Hyundai plans ₹4,000 crore EV push for a new age fleet in India

Hyundai Motor India will invest ₹4,000 crore to launch half a dozen electric vehicles (EV) by 2028 in a series of targeted product interventions, underscoring increasing consumer preference in the country for mobility solutions of the future. The first of these products, eventually covering both mass and premium segments, will hit Indian roads as early as next year.

Hyundai Motor India managing director SS Kim told ET that high-speed electrification of the automotive sector has become a reality, with the share of EVs rising to as high as a fifth of the total in several markets.

“I think India might be having the same situation in the near future,” said Kim. “Our six battery EVs will cover various segments. Our future electric vehicle business should outperform… existing performance in the general (internal combustion engine) market.”

Hyundai’s decision to invest significantly in the EV space comes at a time when market leader has said it will introduce an electric vehicle in the local market only when there is sufficient customer demand – possibly by 2025. Tata Motors, which currently leads the EV sales tally in India, has outlined plans to introduce 10 new electric vehicles in this period.

Hyundai has a share of 16-17% in the local passenger vehicle market, but scores high on profitability with the midsized Hyundai i20, Venue and Creta.

Kim said EVs are not mass products in mature markets.


Tailormade for India

But the company is seeking to provide affordable solutions tailored for customers in India. “One focus area in the future EV product line-up is the mass market EV. Mass market means the customer wants some affordable vehicle – long-range and fast charging,” he said.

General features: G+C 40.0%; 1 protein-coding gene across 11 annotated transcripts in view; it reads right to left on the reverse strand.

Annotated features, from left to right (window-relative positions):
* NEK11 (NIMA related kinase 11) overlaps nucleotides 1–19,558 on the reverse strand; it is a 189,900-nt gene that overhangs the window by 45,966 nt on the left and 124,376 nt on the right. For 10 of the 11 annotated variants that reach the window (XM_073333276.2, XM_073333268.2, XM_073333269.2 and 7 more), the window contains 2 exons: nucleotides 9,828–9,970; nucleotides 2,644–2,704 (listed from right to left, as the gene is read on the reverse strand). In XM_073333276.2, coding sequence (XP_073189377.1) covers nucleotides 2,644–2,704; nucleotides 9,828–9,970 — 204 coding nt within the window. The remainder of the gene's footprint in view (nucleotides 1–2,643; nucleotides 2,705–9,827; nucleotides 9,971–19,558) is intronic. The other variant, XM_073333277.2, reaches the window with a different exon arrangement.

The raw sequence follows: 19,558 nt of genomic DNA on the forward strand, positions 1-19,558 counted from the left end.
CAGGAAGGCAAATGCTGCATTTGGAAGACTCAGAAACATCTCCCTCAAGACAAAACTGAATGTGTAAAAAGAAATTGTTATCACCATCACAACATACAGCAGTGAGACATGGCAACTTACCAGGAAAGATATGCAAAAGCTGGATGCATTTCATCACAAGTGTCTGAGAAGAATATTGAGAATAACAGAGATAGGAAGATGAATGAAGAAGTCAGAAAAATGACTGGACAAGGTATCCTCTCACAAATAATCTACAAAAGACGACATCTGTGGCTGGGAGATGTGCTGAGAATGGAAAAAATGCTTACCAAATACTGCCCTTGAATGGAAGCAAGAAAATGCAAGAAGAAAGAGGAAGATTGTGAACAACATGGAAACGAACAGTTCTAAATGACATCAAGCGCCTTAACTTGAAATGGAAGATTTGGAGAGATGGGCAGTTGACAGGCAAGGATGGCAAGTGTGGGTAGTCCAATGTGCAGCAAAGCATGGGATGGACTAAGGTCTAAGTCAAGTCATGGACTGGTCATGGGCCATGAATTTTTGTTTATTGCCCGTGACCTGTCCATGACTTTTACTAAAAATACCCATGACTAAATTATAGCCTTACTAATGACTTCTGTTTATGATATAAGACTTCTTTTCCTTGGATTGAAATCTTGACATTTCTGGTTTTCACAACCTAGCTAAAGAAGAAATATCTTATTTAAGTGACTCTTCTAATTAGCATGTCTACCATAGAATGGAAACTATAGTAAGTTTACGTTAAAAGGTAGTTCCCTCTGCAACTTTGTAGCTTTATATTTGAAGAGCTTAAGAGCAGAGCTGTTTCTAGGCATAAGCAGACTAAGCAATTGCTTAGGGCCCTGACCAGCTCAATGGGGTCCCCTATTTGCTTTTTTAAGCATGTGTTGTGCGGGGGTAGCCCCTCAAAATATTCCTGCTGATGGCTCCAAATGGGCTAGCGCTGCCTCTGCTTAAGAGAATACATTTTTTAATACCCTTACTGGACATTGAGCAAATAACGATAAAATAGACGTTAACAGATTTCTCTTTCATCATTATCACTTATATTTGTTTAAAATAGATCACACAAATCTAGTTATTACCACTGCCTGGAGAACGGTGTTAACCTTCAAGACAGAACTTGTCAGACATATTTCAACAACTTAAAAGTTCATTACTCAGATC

“From the OEM (original equipment manufacturer) perspective, to realise (this) is not easy. We want to be cost competitive and at the same time, offer some high technology vehicles the customer can trust in terms of their daily life and driving experience. So, we will come up with some solution to meet Indian customer needs,” Kim said. However, for EV sales to gain scale, subsidies for individual buyers are important.

“For us to move forward, to be much more proactive, not only from Hyundai but the auto industry perspective as well, government support is critically important,” Kim said. “In many countries in Europe, South Korea and China, the government gives subsidies not only to fleet customers but also to private customers. It is the true driver of electrification in the automotive sector.”

EV sales in the Indian market are expected to increase at a compounded annual growth rate (CAGR) of 53% to 175,000 units in 2028, from 6,000 units in 2020, as per automotive consultancy firm IHS Markit. As many as 79,000 EV charging stations for public use are expected to be in place by 2025, up from 2,900 in 2021.

High Investment Model

Kim said the resources required for developing EVs will be higher than those needed for internal combustion engine (ICE) vehicles. Hyundai Motor India invests about Rs 1,000 crore to develop a new ICE vehicle line.

To optimise costs, Hyundai will build three electric vehicles on the Electric Global Modular Platform, while the remaining will be derivatives of ICE vehicles.

“Investment will be larger for EV. But the volume is not that big. In that sense, it will not be a sustainable business; we will lose huge money, and that’s not a desirable situation at all,” Kim said.


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